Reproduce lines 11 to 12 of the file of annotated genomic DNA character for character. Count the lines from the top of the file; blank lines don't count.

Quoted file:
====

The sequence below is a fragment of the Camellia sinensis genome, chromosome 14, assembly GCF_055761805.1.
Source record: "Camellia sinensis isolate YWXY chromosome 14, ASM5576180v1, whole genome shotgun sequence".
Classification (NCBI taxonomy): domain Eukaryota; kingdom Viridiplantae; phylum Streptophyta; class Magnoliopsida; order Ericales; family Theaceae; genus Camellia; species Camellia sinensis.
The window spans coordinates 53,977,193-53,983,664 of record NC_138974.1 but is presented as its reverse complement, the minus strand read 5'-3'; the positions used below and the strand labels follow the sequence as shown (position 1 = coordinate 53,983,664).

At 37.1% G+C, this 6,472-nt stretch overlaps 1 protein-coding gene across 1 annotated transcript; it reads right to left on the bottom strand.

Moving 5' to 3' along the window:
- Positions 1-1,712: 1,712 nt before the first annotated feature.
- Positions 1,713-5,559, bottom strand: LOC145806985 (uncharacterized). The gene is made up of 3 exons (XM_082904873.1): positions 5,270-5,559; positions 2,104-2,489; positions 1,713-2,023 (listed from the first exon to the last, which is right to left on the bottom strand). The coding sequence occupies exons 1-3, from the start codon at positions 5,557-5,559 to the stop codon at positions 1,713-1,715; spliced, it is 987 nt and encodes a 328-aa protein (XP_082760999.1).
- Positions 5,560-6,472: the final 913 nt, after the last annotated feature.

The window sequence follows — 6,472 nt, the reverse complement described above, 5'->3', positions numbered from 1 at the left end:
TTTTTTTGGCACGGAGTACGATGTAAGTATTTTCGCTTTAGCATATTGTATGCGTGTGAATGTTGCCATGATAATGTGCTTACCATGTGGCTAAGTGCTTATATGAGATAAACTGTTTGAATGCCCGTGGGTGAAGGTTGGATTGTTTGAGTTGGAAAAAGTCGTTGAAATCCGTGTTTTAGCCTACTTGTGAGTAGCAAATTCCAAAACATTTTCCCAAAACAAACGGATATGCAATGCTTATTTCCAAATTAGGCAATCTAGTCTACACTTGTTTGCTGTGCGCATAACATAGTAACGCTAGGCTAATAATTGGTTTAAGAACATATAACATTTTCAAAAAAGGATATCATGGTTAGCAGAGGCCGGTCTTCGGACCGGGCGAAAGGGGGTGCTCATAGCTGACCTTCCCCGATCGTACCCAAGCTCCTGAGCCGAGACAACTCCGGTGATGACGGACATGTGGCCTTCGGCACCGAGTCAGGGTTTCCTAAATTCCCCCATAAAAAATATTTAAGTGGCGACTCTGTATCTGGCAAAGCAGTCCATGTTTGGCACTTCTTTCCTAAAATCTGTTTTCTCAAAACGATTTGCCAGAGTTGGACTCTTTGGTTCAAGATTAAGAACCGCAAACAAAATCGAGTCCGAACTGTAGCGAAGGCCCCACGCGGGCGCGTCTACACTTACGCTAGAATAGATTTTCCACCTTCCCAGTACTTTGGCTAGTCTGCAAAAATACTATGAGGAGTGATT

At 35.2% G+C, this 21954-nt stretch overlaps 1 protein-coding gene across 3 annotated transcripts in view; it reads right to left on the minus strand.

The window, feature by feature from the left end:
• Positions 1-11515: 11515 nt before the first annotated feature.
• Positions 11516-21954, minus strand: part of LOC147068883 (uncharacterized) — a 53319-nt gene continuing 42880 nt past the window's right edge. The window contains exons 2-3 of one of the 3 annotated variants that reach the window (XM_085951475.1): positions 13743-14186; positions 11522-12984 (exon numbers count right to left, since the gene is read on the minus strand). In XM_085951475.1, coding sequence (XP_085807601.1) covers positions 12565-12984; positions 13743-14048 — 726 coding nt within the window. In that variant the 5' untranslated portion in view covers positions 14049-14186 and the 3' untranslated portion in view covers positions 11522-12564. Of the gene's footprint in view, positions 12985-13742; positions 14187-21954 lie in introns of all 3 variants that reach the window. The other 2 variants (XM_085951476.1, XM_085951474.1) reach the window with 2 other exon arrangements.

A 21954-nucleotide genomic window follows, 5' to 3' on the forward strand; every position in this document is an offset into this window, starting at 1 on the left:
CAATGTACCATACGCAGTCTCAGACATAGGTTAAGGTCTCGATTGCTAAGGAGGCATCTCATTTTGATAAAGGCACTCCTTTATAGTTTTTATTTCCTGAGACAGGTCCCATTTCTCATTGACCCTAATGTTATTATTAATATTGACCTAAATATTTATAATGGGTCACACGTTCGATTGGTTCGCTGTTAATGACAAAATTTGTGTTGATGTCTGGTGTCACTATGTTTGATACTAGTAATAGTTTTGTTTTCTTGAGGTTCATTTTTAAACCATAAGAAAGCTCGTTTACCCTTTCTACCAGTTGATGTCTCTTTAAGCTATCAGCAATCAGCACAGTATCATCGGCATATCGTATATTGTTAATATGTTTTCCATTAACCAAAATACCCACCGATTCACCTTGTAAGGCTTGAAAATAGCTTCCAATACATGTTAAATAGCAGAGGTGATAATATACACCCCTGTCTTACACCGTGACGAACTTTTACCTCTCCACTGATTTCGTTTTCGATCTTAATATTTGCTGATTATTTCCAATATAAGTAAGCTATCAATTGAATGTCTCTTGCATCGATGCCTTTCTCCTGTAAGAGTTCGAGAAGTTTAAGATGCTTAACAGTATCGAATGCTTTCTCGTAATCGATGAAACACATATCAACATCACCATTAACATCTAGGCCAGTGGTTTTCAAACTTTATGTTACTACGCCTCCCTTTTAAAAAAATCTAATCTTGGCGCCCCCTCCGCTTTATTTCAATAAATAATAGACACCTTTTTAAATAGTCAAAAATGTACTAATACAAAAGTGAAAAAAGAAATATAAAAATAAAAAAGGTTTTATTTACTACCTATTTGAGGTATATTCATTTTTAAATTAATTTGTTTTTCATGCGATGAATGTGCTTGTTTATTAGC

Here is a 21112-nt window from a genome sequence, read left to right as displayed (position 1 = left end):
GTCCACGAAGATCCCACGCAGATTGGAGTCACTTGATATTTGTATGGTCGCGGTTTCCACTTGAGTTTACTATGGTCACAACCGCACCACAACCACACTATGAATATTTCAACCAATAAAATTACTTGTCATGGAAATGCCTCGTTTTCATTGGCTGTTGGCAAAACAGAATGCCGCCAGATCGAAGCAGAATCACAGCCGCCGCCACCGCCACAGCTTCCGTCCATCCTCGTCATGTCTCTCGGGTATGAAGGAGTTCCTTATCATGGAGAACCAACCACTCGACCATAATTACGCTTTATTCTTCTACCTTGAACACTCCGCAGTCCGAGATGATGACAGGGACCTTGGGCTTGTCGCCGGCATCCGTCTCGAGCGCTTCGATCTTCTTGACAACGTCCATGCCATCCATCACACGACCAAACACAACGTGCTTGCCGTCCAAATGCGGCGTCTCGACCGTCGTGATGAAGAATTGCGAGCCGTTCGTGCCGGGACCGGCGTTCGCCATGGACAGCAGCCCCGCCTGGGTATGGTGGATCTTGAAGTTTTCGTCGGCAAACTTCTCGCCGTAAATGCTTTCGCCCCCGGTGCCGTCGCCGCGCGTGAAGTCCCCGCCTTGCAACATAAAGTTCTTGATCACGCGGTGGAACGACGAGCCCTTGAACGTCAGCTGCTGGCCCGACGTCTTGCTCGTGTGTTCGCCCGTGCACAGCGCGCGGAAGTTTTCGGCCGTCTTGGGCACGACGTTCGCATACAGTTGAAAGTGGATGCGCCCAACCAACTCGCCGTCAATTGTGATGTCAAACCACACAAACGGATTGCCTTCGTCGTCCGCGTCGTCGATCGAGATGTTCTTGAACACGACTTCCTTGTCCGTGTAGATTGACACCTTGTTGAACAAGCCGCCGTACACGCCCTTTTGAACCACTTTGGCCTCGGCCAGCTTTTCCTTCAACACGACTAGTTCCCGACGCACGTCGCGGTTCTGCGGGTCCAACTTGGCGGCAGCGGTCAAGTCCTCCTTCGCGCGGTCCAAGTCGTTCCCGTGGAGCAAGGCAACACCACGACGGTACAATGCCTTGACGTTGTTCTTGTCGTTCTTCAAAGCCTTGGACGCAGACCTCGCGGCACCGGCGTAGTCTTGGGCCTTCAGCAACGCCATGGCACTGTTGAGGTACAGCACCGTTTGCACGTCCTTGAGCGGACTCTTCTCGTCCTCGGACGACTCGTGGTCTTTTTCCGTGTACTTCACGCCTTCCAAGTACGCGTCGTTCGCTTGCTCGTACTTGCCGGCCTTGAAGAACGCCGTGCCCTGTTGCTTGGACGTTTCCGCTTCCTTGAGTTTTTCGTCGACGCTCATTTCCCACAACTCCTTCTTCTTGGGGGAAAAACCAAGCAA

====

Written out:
TTTTTTTGGCACGGAGTACGATGTAAGTATTTTCGCTTTAGCATATTGTATGCGTGTGAATGTTGCCATGATAATGTGCTTACCATGTGGCTAAGTGCTTATATGAGATAAACTGTTTGAATGCCCGTGGGTGAAGGTTGGATTGTTTGAGTTGGAAAAAGTCGTTGAAATCCGTGTTTTAGCCTACTTGTGAGTAGCAAATTCCAAAACATTTTCCCAAAACAAACGGATATGCAATGCTTATTTCCAAATTAGGCAATCTAGTCTACACTTGTTTGCTGTGCGCATAACATAGTAACGCTAGGCTAATAATTGGTTTAAGAACATATAACATTTTCAAAAAAGGATATCATGGTTAGCAGAGGCCGGTCTTCGGACCGGGCGAAAGGGGGTGCTCATAGCTGACCTTCCCCGATCGTACCCAAGCTCCTGAGCCGAGACAACTCCGGTGATGACGGACATGTGGCCTTCGGCACCGAGTCAGGGTTTCCTAAATTCCCCCATAAAAAATATTTAAGTGGCGACTCTGTATCTGGCAAAGCAGTCCATGTTTGGCACTTCTTTCCTAAAATCTGTTTTCTCAAAACGATTTGCCAGAGTTGGACTCTTTGGTTCAAGATTAAGAACCGCAAACAAAATCGAGTCCGAACTGTAGCGAAGGCCCCACGCGGGCGCGTCTACACTTACGCTAGAATAGATTTTCCACCTTCCCAGTACTTTGGCTAGTCTGCAAAAATACTATGAGGAGTGATT

At 35.2% G+C, this 21954-nt stretch overlaps 1 protein-coding gene across 3 annotated transcripts in view; it reads right to left on the minus strand.